User clicks are known to be biased based on position presented on result page. Main challenge is to model user click unbiasedly. Click model provides user search behavior which can be compared with judgements of web document and can be used in following ways: 1) Automated ranking alteration: Highly ranked results are altered with user preference to achieve user satisfaction. 2) Search quality metrics: Measuring user behavior and satisfaction using query-reformulation rate, abandon rate etc. 3) Validation of judgement: User feedback as explicit judgement is compared with implicit judgement provided by domain expert. 4) Online advertisement: Based on user’s search history feature clicks are predicted and mapped as advertisement to increase revenue.

Click modeling can be done using: 1) Positional model [5]: it calculates probability of URL being clicked using relevance of query and URL and position at which URL is presented in result page. 2) Cascade Model [5]: It assumes that user examines the URL sequentially from top to bottom and stops as soon as relevant information is found. Click on ith document means: 1) URLs above ith position are skipped by user and are not relevant to query. 2) Ith URL is relevant to query. 3) Dynamic Bayesian Network [5]: It represents user click in to three variables Ei: did the user examined the URL? Ai: was the user attracted by the URL? Si: was the user satisfied by the landing page? If answer for variable is yes then it takes value as 1 otherwise 0. It says: 1) if user is attracted and examines the URL then Click of URL occurs. 2) Attraction dependent on URL’s relevancy to query. 3) User examines abstracts of results from top to bottom and clicks on URL with certain probability of being satisfied. 4) As soon as user is satisfied by ith URL, probability of examining URL ith below is 0. 4) Click Chain Modeling (CCM) [6]: in CCM each URL on result page contains its own probability of examination, probability of click and relevance to query. Main difference here is probability of current URL is connected with all previous URLs and their probability.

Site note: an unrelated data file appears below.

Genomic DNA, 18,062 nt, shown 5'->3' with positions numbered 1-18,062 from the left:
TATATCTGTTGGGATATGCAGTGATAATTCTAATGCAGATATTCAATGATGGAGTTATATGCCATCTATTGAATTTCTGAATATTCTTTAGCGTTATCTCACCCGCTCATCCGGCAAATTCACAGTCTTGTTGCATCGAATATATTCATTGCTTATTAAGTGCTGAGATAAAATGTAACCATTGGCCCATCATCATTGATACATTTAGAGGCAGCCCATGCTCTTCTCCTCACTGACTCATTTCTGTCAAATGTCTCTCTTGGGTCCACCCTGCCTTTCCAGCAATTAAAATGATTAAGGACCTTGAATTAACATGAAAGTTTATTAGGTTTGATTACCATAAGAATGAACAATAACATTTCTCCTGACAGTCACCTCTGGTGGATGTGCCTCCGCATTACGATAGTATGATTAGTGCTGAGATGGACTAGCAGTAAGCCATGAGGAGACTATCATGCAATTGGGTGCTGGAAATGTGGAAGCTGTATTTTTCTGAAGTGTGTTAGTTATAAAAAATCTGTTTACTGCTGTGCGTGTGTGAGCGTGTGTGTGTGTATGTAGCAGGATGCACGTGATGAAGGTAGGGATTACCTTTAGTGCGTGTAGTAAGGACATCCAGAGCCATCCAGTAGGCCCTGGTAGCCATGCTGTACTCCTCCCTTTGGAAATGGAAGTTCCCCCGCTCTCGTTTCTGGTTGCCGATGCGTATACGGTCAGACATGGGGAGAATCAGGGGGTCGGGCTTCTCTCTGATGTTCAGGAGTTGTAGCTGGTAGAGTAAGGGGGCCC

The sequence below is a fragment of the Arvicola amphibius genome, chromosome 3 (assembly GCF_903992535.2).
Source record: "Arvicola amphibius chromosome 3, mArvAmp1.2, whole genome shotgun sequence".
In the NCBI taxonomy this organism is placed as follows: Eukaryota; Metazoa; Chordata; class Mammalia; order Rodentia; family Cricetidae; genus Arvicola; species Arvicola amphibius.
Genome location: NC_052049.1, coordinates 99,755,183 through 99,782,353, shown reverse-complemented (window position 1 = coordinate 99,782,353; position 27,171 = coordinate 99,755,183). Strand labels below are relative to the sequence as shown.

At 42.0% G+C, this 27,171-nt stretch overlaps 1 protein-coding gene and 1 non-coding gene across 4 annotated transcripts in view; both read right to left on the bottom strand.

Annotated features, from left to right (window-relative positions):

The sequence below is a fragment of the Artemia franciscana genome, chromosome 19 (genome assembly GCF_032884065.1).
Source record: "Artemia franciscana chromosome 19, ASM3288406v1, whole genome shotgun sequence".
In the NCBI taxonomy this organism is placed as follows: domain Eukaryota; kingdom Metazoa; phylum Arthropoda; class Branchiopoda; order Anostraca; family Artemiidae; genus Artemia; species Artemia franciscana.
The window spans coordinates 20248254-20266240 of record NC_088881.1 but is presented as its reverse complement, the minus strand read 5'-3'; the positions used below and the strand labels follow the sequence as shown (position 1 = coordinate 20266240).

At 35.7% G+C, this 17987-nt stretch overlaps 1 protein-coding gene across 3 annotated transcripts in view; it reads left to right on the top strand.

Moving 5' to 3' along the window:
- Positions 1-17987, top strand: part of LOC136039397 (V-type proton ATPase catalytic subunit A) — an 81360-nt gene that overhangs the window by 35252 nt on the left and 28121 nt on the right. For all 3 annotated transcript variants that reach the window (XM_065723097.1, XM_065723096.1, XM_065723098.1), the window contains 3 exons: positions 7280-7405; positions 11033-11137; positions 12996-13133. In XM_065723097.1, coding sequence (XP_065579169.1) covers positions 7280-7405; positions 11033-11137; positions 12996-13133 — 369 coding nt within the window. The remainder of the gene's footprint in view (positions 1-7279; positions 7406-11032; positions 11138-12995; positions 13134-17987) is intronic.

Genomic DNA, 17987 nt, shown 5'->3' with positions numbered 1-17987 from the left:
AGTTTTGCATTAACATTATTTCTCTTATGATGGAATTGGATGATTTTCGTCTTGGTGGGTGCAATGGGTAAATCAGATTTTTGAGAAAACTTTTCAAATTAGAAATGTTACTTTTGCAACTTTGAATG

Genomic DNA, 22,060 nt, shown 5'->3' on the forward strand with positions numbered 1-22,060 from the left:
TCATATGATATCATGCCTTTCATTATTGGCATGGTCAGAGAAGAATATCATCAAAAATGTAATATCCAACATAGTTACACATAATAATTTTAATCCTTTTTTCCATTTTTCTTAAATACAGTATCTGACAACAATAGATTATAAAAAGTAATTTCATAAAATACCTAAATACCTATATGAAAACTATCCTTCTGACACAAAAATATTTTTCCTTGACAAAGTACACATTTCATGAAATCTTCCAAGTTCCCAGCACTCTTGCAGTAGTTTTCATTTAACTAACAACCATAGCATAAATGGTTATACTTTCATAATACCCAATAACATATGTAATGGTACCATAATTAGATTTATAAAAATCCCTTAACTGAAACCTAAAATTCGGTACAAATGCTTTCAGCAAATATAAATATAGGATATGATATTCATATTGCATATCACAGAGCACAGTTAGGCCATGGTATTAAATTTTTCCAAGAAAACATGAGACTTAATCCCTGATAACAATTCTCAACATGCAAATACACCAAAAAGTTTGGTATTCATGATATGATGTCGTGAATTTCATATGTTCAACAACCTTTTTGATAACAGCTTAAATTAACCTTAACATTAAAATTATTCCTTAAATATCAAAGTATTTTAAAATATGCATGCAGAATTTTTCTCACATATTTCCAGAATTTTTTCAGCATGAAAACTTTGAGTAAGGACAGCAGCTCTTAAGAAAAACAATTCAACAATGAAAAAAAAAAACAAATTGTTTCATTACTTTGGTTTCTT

6.1 Context aware ranking in web search [16]